Red Hat posts positive financials, cites CoreOS acquisition as key

James is editor in chief of TechForge Media, with a passion for how technologies influence business and several Mobile World Congress events under his belt. James has interviewed a variety of leading figures in his career, from former Mafia boss Michael Franzese, to Steve Wozniak, and Jean Michel Jarre. James can be found tweeting at @James_T_Bourne.

Another day, another earnings report where cloud is cited as the primary mover. This time it’s Red Hat, whose fourth quarter and full year revenues have gone up 23% and 21% year over year respectively.

Full year revenues were at $2.9 billion (£2.05bn) while fourth quarter total revenue was at $772 million (£546.4m). The company’s subscription revenue from infrastructure-related offerings was at $510m for the most recent quarter, representing two thirds of total revenue, while total subscription revenue was 88% of overall revenue.

The key highlight for Red Hat over the past quarter was the acquisition of CoreOS, a provider of Kubernetes and container solutions, for $250m in January. The move was cited by president and CEO Jim Whitehurst when speaking to analysts and, on a wider scale, the importance of container technologies for Red Hat going forward.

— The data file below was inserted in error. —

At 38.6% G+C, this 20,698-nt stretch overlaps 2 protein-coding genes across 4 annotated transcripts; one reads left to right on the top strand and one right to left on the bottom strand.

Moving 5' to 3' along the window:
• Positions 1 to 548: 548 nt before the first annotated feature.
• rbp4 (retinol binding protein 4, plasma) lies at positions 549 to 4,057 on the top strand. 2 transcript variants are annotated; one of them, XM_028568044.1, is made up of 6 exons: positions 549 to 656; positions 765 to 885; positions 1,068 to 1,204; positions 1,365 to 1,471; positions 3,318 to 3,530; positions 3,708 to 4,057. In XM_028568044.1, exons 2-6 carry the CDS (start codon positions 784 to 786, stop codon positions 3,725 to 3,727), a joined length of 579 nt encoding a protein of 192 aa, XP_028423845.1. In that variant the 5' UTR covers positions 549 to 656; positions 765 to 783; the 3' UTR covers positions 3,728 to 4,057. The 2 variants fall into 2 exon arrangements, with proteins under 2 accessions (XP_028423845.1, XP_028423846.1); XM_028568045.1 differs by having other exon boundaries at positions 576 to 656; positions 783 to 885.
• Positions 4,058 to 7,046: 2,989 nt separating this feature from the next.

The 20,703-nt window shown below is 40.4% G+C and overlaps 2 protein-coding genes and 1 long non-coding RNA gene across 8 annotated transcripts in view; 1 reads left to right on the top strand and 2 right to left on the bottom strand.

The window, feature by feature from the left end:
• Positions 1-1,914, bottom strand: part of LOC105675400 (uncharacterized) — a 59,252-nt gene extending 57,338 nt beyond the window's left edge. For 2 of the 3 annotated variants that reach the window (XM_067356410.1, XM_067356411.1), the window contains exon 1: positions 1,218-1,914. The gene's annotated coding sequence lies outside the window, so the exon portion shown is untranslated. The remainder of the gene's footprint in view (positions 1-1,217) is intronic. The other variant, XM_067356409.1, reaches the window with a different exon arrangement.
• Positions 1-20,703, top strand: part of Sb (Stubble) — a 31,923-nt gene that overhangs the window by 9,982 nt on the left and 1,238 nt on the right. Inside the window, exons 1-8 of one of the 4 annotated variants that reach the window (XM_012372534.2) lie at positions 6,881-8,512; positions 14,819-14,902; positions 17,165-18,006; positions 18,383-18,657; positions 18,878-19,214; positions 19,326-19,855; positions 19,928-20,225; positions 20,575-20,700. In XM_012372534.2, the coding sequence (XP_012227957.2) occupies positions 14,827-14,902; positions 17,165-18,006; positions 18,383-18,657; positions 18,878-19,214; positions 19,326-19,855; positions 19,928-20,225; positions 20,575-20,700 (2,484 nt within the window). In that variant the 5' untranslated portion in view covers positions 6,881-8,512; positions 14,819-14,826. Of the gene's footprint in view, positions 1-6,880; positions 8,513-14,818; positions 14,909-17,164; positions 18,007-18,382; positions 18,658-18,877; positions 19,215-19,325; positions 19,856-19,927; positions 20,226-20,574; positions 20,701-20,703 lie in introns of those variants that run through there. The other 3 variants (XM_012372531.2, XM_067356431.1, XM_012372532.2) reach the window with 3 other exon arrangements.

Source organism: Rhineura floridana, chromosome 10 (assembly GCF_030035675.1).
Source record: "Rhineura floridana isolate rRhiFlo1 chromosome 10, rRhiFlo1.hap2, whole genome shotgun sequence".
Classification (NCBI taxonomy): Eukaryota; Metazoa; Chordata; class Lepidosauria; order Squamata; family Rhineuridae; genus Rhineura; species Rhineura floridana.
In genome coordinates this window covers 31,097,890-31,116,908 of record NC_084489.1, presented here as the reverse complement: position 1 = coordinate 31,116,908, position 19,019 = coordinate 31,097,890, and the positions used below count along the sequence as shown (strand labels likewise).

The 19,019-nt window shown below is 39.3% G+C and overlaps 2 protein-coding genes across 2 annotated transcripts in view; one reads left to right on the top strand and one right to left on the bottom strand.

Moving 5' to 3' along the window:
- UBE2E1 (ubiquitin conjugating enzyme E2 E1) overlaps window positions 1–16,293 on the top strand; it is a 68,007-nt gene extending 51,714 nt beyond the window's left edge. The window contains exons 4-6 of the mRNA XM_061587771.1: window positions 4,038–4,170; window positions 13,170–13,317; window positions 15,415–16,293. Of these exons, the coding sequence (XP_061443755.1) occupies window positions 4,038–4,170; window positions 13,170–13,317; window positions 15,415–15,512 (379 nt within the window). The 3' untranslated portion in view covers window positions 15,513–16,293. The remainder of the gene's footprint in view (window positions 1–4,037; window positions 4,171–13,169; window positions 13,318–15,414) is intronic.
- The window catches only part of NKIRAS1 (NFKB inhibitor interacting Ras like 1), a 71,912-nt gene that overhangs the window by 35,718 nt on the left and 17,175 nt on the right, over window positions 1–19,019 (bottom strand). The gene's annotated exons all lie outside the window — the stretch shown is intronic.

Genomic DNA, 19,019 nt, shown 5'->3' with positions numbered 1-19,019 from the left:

“The acquisition of CoreOS further enhances our ability to help customers build applications and deploy them across hybrid environments,” said Whitehurst, as transcribed by Seeking Alpha. “By combining CoreOS’s complementary capabilities with Red Hat’s already broad Kubernetes and container-based portfolio, including OpenShift, we aim to further accelerate adoption and development of the industry’s leading hybrid cloud platform for modern application workloads.”

Back in 2016, this reporter attended the London Red Hat Forum where open source software reigned supreme. At that time, Red Hat saw itself as the #2 player in Kubernetes and Docker. The company remains the second leading contributor to Kubernetes, which itself has gone from strength to strength, ‘graduating’ from the Cloud Native Computing Foundation (CNCF) earlier this month.

“We continue to believe that the next era of technology will be driven by container-based applications that span multi and hybrid cloud environments and that Kubernetes, containers and Linux will be the foundation of this transformation,” added Whitehurst.

You can read the full results here.

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